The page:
On the Road

09Aug13

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Finally, after decades, and a discarded letter from Kerouac to Marlon Brando asking him to star, somebody made On the Road into a film. I watched it last night, and I made it through the whole thing, which is shocking. I didn’t think I’d make it to the 10th minute. But what propelled the film for me was three things: Viggo Mortensen as the Burroughs character, Kirsten Dunst as the Carolyn Cassady character, and the shots of “the road,” which may or may not have even been in the U.S. and Mexico. (I think the director Walter Salles used Canada and Argentina as stand-ins.) I read an interview with Carolyn Cassady today (she was 89 at the time) where she said the actors they cast to play the Kerouac and Neal Cassady characters were “wimpy” compared to the strong, athletic men these two were. And she said Garret Hedlund was boring and self-absorbed when he came to see her, reading her pages from his own journal. He’s probably the weakest link in this film. Each time he came on screen, I winced. And he looks nothing like Cassady. I was thinking he could’ve at least combed his hair the same way, into a pompadour, or put some kind of pomade in. Something to make him appear authentic. He smirks through this movie, whereas the Neal Cassady I’d seen in footage seemed humble, soft-spoken.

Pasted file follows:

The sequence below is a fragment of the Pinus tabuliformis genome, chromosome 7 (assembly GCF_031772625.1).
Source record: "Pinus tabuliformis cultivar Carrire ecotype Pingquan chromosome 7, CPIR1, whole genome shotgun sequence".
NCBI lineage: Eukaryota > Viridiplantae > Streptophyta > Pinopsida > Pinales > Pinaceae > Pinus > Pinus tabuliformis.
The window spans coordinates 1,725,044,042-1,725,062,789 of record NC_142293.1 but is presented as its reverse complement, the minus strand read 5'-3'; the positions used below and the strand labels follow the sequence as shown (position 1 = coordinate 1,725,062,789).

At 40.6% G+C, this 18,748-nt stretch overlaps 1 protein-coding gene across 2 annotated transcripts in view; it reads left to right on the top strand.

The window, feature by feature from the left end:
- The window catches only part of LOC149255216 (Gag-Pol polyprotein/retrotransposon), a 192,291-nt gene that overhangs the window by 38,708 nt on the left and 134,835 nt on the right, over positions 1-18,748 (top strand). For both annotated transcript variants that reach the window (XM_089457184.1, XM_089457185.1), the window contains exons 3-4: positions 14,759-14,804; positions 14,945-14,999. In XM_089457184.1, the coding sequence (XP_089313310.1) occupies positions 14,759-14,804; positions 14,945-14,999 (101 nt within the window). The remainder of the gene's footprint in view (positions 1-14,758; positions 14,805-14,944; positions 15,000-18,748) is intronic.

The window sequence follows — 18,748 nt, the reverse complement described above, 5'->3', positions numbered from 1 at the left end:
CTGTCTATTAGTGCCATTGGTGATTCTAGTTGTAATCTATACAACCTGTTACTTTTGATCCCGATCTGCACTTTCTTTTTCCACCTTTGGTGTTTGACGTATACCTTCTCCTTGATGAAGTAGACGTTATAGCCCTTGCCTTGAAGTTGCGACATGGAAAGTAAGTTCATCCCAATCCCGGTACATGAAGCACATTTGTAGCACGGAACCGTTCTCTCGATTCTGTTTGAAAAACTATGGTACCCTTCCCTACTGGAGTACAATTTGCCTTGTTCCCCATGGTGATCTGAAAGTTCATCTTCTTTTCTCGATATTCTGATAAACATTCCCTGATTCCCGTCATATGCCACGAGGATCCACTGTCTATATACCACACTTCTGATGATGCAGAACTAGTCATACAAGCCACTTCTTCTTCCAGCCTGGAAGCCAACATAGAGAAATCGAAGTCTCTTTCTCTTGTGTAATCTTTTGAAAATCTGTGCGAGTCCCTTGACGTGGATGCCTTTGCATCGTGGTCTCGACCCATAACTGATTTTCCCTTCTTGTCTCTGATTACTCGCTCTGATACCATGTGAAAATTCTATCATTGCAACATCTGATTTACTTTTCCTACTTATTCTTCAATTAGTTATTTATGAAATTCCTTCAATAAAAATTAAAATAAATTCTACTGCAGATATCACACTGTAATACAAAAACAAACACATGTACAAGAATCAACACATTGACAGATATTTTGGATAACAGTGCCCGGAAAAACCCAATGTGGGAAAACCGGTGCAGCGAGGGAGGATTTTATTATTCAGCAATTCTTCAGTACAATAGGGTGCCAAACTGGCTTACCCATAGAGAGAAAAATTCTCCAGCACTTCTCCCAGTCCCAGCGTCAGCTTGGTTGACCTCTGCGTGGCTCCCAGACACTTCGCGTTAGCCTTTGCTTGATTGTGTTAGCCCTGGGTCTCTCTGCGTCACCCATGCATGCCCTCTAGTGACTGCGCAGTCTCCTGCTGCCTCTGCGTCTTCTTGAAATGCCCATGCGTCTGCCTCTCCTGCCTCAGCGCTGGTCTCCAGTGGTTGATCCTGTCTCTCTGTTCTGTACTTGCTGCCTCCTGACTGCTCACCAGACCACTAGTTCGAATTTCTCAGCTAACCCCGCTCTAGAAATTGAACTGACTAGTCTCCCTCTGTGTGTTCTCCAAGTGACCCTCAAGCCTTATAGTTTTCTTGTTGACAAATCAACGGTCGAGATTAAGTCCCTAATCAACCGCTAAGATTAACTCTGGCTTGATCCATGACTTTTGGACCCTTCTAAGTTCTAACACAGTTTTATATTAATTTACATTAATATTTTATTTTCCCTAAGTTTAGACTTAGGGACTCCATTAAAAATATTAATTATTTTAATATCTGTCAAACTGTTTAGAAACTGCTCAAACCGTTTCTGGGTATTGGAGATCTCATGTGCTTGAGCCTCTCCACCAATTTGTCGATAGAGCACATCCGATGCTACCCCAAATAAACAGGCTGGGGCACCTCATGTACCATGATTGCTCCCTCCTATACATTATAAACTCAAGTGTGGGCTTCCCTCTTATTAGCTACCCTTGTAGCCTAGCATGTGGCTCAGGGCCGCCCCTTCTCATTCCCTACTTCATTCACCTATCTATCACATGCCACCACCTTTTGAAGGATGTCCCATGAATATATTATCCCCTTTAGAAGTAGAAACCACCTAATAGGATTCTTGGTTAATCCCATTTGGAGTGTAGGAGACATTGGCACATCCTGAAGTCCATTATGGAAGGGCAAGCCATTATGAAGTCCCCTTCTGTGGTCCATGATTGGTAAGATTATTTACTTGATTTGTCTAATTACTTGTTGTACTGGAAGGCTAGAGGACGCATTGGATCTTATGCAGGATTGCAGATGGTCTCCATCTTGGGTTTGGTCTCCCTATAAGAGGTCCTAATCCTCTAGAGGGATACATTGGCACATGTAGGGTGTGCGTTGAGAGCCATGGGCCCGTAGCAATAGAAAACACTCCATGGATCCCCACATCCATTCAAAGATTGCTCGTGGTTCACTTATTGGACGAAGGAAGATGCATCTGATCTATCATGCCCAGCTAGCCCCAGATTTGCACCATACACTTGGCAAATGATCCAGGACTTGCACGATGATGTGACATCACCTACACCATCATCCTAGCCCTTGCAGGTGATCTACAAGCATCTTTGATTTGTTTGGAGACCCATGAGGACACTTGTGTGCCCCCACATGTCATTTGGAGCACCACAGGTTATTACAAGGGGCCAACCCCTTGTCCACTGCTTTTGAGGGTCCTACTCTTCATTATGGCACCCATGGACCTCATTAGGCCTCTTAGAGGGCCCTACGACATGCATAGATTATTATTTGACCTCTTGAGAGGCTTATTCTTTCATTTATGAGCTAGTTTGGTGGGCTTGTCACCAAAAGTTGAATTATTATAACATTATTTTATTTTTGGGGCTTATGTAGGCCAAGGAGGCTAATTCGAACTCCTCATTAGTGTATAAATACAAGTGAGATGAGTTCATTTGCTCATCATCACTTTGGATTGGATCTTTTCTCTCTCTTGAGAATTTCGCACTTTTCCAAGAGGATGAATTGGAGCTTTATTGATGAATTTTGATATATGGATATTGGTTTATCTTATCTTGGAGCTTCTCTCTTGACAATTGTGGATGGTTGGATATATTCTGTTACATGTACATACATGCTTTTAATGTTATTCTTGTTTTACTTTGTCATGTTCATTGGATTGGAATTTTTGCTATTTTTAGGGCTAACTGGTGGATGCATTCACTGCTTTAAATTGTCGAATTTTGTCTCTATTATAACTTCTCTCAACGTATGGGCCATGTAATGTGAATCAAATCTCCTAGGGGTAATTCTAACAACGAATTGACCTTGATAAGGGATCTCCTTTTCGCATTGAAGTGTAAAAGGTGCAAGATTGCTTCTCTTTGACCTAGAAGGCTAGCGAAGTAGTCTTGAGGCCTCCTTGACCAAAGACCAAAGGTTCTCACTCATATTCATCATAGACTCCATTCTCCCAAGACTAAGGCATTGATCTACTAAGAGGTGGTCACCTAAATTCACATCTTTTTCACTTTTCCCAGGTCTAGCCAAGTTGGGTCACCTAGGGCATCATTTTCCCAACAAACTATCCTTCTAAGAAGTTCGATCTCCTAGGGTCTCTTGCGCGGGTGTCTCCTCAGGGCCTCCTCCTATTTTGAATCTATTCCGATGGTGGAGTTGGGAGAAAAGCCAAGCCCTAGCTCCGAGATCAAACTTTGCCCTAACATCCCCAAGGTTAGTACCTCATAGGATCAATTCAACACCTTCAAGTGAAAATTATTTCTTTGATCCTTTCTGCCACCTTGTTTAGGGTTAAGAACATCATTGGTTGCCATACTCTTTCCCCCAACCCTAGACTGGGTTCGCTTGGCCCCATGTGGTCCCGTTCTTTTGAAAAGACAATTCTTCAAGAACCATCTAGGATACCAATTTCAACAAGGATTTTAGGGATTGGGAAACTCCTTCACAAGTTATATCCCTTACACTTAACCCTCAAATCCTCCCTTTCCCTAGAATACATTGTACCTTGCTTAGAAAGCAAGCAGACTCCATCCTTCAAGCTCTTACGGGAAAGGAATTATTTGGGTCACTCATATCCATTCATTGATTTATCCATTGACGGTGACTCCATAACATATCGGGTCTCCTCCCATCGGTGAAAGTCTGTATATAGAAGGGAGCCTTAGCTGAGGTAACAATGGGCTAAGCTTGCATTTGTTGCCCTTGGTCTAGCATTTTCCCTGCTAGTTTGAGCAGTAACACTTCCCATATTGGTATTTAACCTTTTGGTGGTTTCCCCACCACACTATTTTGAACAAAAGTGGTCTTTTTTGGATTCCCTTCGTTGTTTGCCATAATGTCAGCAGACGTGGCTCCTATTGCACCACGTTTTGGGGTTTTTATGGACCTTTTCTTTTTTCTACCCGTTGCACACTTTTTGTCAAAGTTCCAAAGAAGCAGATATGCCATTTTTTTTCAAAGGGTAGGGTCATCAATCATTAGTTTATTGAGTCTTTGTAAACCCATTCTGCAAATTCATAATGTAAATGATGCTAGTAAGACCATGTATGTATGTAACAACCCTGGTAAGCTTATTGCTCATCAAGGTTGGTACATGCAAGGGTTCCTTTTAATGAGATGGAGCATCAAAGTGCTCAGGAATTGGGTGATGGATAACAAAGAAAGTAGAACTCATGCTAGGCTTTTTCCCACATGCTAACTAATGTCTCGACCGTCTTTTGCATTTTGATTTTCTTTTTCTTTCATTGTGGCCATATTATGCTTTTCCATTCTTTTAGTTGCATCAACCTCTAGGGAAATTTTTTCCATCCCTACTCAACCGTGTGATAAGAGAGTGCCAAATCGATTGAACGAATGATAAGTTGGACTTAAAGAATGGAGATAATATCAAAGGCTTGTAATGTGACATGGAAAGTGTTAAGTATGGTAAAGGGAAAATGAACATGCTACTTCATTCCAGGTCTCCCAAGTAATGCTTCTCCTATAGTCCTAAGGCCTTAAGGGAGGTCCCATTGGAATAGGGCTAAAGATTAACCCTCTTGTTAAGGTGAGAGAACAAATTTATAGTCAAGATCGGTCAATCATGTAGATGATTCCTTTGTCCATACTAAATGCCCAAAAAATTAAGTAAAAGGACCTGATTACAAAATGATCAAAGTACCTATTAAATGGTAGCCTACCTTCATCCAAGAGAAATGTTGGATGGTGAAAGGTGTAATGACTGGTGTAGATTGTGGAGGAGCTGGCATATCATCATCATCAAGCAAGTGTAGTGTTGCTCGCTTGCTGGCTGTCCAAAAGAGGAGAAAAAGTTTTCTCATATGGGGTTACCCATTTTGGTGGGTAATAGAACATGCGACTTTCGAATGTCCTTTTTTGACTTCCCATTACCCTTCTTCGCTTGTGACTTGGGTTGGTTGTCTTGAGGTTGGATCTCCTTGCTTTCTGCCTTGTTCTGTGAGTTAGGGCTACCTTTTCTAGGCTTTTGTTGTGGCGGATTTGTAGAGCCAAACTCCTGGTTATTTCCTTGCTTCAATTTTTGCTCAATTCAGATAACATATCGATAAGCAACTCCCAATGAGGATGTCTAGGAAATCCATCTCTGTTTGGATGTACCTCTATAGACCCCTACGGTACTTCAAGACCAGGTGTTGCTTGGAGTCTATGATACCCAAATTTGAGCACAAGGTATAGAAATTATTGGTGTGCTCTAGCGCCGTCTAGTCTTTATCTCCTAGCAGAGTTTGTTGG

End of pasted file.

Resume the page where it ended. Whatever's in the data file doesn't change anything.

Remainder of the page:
Sam Riley as Kerouac is a little better, but as Carolyn said, he looks nothing like Kerouac. Neither of these actors appear as good-looking as these men were in the ’40s. Riley does do a good job of emulating Kerouac’s speaking voice in the voiceovers of text, though. But why does every film on the Beats have to have text voiceover? Howl did the same thing. It’s never said with the same emotion it holds on the page, or read by its original writer, so let it go, screenwriters/directors/executive producers.

The Ginsberg character was also wince-worthy in this thing, and what happened to Kristen Stewart’s lines? Did they just cut all of them and put her in bed giving handjobs or blow jobs? Amy Adams was good in her brief time as Joan Vollmer, Burroughs’ amphetamine-addicted wife, scraping lizards off trees in the middle of the night. Elisabeth Moss was also good in her brief time as Galatea Dunkel/Helen Hinkle. This movie would’ve been great if the two main characters were subtracted and it was left to the women and Viggo to carry.

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